I want to model dice rolls. People recommend generating synthetic data to test the model. To do that I gave the data file {"N": 3, "y": [null, null, null]} but Stan said variable: y, error: null values not allowed. How can I generate data from this model for testing?

Is this impossible? How do you suggest testing a model with discrete data?

data {
int N;
int y[N];
}
parameters {
simplex[6] theta;
}
model {
theta ~ dirichlet(rep_vector(1,6));
for (n in 1:N) {
y[n] ~ categorical(theta);
}
}

You have to actually simulate realistic synthetic data which you pass as y. For your problem, and R script to do the simulation would be

p <- rep(1, 6) # true unnormalized probabilities
N <- 10 # number of trials
# simulate the data
sim_data <- rmultinom(10,1,p)
# for a more consise data structure
sim_data2 <- apply(sim_data, 2, function(x){which(x == 1)})

To thoroughly test the computational accuracy of a model, it would be wise to test multiple runs for a variety of choices of p. The cleanest way to do this testing is for a procedure known as simulation-based calibration (SBC), for which some of the Stan developers maintain a dedicated R package; see here GitHub - hyunjimoon/SBC

The statements in the transformed data block are designed to be executed once and have a deterministic result. Therefore, log probability is not accumulated and sampling statements may not be used. Random number generating functions are also prohibited.

so I donâ€™t see how itâ€™s possible to simulate data in that block. Can you show how?

The linked page isnâ€™t correct, and has been updated. Click â€śview current versionâ€ť at the top of the page to see the updated version of the page, current as of Stan 2.28 (the linked version from your post is 2.18).

I must be misunderstanding. The current version of transformed data says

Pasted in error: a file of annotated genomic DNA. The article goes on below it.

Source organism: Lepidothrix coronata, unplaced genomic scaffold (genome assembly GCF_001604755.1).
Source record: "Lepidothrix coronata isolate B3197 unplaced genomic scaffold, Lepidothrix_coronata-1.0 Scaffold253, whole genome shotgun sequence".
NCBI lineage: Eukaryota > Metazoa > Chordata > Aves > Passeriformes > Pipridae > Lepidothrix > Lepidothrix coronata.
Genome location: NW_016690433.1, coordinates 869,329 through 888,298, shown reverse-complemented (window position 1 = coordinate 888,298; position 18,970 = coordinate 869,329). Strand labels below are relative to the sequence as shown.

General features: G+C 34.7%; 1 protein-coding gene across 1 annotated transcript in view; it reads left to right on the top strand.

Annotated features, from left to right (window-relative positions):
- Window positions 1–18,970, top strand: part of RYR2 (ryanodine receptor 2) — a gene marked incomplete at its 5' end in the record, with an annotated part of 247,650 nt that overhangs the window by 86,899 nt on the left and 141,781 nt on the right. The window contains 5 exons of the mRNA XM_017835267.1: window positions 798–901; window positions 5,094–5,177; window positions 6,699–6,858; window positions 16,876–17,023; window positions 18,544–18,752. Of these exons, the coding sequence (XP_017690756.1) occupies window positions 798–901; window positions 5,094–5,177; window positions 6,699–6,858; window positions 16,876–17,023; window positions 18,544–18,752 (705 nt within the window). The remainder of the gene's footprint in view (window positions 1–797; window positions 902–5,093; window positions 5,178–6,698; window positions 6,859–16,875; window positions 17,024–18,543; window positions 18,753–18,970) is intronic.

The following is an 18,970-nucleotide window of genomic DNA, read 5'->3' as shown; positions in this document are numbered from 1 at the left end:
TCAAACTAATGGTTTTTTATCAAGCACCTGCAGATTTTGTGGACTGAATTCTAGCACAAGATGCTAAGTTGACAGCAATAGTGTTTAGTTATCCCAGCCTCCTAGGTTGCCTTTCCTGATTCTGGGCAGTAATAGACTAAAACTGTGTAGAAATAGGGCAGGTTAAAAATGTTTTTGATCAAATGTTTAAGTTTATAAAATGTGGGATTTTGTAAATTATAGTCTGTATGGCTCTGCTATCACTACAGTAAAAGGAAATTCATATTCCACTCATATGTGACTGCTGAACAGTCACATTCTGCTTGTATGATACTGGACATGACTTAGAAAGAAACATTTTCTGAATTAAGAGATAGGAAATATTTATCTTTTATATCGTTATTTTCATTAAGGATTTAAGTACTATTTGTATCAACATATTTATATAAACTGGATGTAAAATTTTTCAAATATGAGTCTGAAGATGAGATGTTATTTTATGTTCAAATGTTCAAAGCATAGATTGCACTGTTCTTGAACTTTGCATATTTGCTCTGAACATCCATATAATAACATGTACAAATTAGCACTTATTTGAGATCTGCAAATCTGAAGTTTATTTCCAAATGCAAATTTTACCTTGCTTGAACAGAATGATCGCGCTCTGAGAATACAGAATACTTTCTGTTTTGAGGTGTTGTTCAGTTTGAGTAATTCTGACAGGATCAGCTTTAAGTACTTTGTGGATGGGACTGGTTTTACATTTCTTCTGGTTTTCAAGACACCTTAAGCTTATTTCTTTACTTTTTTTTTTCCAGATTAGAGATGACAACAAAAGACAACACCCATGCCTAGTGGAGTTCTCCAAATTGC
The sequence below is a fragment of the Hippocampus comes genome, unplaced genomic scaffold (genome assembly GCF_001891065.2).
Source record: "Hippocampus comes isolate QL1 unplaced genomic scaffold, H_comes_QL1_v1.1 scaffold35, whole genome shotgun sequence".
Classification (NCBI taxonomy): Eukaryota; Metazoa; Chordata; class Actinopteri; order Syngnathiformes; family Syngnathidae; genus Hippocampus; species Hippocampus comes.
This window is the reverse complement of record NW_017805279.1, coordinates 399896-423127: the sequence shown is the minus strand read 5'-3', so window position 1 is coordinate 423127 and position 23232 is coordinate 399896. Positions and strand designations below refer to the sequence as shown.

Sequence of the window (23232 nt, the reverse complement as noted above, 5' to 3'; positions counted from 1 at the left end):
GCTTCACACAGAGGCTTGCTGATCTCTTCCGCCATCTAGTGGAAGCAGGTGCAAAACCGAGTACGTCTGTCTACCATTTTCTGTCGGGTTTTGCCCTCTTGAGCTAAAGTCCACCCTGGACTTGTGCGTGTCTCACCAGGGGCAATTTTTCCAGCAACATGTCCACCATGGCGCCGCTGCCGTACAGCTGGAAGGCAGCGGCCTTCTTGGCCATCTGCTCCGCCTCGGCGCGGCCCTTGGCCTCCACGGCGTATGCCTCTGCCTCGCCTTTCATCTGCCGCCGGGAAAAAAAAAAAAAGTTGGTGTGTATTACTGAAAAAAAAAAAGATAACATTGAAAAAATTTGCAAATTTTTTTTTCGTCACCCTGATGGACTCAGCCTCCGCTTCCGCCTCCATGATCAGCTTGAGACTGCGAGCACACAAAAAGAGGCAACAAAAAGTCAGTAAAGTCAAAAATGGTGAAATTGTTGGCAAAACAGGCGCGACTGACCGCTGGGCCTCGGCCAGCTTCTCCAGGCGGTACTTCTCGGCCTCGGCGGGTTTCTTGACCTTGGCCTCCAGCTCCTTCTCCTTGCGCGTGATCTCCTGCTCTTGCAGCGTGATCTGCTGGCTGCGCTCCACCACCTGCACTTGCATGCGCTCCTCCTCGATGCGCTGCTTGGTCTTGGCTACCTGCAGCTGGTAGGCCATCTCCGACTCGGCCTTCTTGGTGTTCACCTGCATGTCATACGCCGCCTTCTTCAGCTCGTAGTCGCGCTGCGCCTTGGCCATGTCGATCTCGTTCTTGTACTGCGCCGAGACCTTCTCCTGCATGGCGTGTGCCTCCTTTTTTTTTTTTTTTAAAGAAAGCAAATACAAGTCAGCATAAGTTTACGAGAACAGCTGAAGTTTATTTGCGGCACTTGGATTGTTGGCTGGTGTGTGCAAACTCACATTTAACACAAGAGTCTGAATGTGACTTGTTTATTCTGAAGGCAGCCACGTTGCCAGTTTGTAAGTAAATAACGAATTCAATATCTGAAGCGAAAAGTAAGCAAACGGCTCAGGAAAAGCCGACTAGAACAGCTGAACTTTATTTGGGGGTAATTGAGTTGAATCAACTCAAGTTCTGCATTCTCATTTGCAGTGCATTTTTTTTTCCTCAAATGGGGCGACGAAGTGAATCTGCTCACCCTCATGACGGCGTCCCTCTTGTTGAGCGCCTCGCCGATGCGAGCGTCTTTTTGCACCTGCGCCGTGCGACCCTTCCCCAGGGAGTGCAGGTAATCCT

The statements in the transformed data block are designed to be executed once and have a deterministic result. Therefore, log probability is not accumulated and sampling statements may not be used.

I donâ€™t see any examples of how to use that block for generating data so Iâ€™m just guessing, but this fails to compile.

data {
int N;
}
transformed data {
theta ~ dirichlet(rep_vector(1,6));
for (n in 1:N) {
y[n] ~ categorical(theta);
}
}
parameters {
simplex[6] theta;
}
model {
theta ~ dirichlet(rep_vector(1,6));
for (n in 1:N) {
y[n] ~ categorical(theta);
}
}

column 8 to column 34:
-------------------------------------------------
5: transformed data {
6: for (n in 1:N) {
7: y[n] ~ categorical(theta);
^
8: }
9: }
-------------------------------------------------
Target can only be accessed in the model block or in definitions of functions with the suffix _lp.

It is a common misunderstanding that ~, a sampling statement, means generating random numbers from a distribution (using ~ for incrementing log prob probably hasnâ€™t been the best design decision in Stan). You need categorical_rng to draw from categorical distribution.

Hereâ€™s the â€śloaded diceâ€ť model you want which will work for any number of dice sides K (use K = 6 for standard six-sided dice). The Dirichlet isnâ€™t doing anything because Dirichlet(1) is uniform and the sampling statement turns into a no-op (just adds a constant to the target log density which doesnâ€™t affect sampling). Also, you want to vectorize sampling statements for efficiency and include lower/upper bounds on data variables to indicate constraints.

data {
int<lower=0> K;
int<lower=0> N;
array[N] int<lower=1, upper=K> y;
}
parameters {
simplex[K] theta;
}
model {
y ~ categorical(theta);
}

If you want to generate data, you can do this and run it for a single iteration:

data {
int<lower=0> K;
simplex[K] theta;
int<lower=0> N;
}
generated quantities {
array[N] y;
for (n in 1:N) {
y[n] = categorical_rng(theta);
}
}

It needs the dice size and simplex, but can then simulate. If you want to simulate the simplex, too, thatâ€™d be:

data {
int<lower=0> K;
int<lower=0> N;
}
generated quantities {
simplex[K] theta = dirichlet_rng(rep_vector(1, K));
array[N] y;
for (n in 1:N) {
y[n] = categorical_rng(theta);
}
}

Each posterior draw from this model contains a K-simplex and a replicated data set y[1:N].